That means Airbnb exacerbates a housing shortage that has grieved the city for most of the past century.

Since then, the company said it removed about 2,500 listings that were likely commercial.

The city has introduced over 14,000 new apartments to the rental market this year, which means commercial listings on Airbnb have less impact on rental stock, but may still be draining it by an estimated 6.4 percent.

The Real Deal attempted to estimate Airbnb’s impact on rental pricing in the city last year, but warned that the estimate could be far from accurate, as rents are affected by many other factors. Using their methodology, a renter paying $4,000 would be $20 per month richer if Airbnb didn’t exist.

Strangers in the House

Although some New Yorkers don’t like strangers in their buildings, Airbnb guests seem relatively disciplined. This is probably due to the review process—after a couple of bad reviews, a rowdy guest may have trouble finding a bed to crash on.

The city’s Office of Special Enforcement received 1,150 complaints about illegal hotels in 2014 and issued 886 violations, according to NYC Public Advocate Letitia James.

Squeezing Hotels

Hotels in New York City are still struggling to recover from the 2008 recession, and Airbnb’s success is rubbing salt into the wound.

“Traditional full-service hotels saw their operating profit margin decline from 30 percent in 2007 to 13 percent in 2012,” Lodging Advisors CEO Sean Hennessey told The Real Deal in 2014.

“The sector is struggling amid an expansion of traditional supply and the rise of technological upstarts such as Airbnb,” reported Ten-X, an online real estate transaction platform, on Oct. 20.

The hotel industry itself is creating even more competition by adding more inventory. Since 2013, 14,000 new hotel rooms have come online and 25,000 more are in the pipeline, according to the city.

Donations and Lobbying

The hotel industry and its affiliates donated at least $11 million to political candidates and national groups active in state elections nationwide in 2014, according to the Center for Public Integrity.

After New York Attorney General Eric Schneiderman subpoenaed Airbnb for a trove of data in 2013, the hotel industry poured close to $200,000 into his campaign chest, Politico reported.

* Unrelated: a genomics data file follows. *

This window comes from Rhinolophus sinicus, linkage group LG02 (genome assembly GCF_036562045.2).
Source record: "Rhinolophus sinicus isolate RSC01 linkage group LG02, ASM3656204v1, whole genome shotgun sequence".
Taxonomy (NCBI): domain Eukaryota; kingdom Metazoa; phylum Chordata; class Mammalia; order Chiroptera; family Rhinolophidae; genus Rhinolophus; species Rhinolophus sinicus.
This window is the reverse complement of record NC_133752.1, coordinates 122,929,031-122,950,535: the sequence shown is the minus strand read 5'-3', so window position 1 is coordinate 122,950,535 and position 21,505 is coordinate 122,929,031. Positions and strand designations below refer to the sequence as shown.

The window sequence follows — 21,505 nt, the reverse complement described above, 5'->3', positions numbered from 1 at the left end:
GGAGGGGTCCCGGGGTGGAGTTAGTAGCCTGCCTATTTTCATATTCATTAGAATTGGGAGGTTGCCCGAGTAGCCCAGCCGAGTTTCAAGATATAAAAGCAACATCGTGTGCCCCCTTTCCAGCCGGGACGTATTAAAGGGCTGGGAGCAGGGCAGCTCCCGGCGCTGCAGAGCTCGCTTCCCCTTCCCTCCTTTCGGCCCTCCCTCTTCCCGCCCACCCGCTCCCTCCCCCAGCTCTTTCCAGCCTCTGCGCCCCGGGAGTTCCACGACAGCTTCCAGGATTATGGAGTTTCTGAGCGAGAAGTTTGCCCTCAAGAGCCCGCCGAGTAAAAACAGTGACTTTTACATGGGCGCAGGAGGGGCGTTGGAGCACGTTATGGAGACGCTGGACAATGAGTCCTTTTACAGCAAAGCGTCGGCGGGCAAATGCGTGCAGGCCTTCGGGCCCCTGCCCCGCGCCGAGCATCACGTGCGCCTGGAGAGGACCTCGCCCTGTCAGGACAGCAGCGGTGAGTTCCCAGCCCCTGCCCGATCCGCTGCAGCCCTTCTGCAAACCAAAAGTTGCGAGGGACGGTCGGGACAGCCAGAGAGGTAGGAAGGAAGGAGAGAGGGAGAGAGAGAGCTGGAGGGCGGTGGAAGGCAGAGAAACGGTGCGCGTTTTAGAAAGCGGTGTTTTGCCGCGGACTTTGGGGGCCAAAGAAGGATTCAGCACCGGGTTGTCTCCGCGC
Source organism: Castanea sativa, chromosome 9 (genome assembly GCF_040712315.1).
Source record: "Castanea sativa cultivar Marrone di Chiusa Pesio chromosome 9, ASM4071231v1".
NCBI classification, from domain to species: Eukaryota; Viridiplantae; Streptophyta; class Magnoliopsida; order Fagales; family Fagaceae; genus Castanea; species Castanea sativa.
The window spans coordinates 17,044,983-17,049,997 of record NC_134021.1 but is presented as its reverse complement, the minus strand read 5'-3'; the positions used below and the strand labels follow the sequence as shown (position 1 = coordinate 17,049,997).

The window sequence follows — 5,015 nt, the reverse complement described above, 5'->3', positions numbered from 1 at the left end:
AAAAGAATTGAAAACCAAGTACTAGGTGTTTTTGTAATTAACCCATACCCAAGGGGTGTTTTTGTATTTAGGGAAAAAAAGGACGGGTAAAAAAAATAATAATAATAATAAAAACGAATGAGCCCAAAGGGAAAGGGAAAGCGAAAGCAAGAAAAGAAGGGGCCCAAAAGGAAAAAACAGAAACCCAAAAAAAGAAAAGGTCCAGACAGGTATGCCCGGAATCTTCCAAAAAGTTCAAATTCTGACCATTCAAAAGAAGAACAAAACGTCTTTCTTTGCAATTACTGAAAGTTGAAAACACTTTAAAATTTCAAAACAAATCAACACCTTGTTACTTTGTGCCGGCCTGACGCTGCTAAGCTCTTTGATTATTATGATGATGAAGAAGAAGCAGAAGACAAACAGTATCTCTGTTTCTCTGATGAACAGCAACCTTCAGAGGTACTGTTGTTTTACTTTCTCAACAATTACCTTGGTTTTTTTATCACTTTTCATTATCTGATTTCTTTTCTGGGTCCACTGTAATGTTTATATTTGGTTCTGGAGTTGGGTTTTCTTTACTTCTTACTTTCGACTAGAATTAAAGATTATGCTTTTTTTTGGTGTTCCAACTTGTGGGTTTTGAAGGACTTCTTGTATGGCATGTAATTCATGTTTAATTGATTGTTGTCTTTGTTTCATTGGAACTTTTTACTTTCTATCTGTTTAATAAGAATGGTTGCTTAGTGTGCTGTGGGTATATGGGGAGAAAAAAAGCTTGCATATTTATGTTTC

Assemblywoman Rosenthal, sponsor of the state’s new bill banning short-term rental advertising, was re-elected Nov. 8.

Two of her top campaign donors are the New York Hotel and Motel Trades Council and Local 6, the city’s hotel employees union. Each gave $8,800 to her $134,000 campaign fund. The international hotel employees union (Unite Here!) chipped in another $4,100, according to the National Institute on Money in State Politics, a nonprofit.

These three donors gave over $492,000 to New York State’s lawmakers during the 2016 legislative session.

Meanwhile, Airbnb pushes its interests in New York through its Stronger Neighborhoods PAC via political ads, allocating up to $11 million to the effort, rather than making campaign donations, Daily News reported on Oct. 11.

In 2014, the company and its executives and funders donated at least $920,000 to candidates and outside groups for state elections nationwide.

Last-Ditch Effort

In response to Airbnb’s lawsuit, the court asked the company and the city and state to come up with an agreement that would clarify the matter, The Wall Street Journal reported.

Rosenthal said the law doesn’t apply to Airbnb itself, just to the hosts advertising illegal rentals. A first offence will cost them $1,000, the second $5,000, and the third $7,500.

“The lawsuit seems quixotic to me,” said Rebecca Tushnet, professor of law at Georgetown University, in an email. “Airbnb may merely be trying to get the city’s lawyers to make binding assurances that [the law] doesn’t govern Airbnb directly; that’s the best reason I can think of to sue, other than publicity.”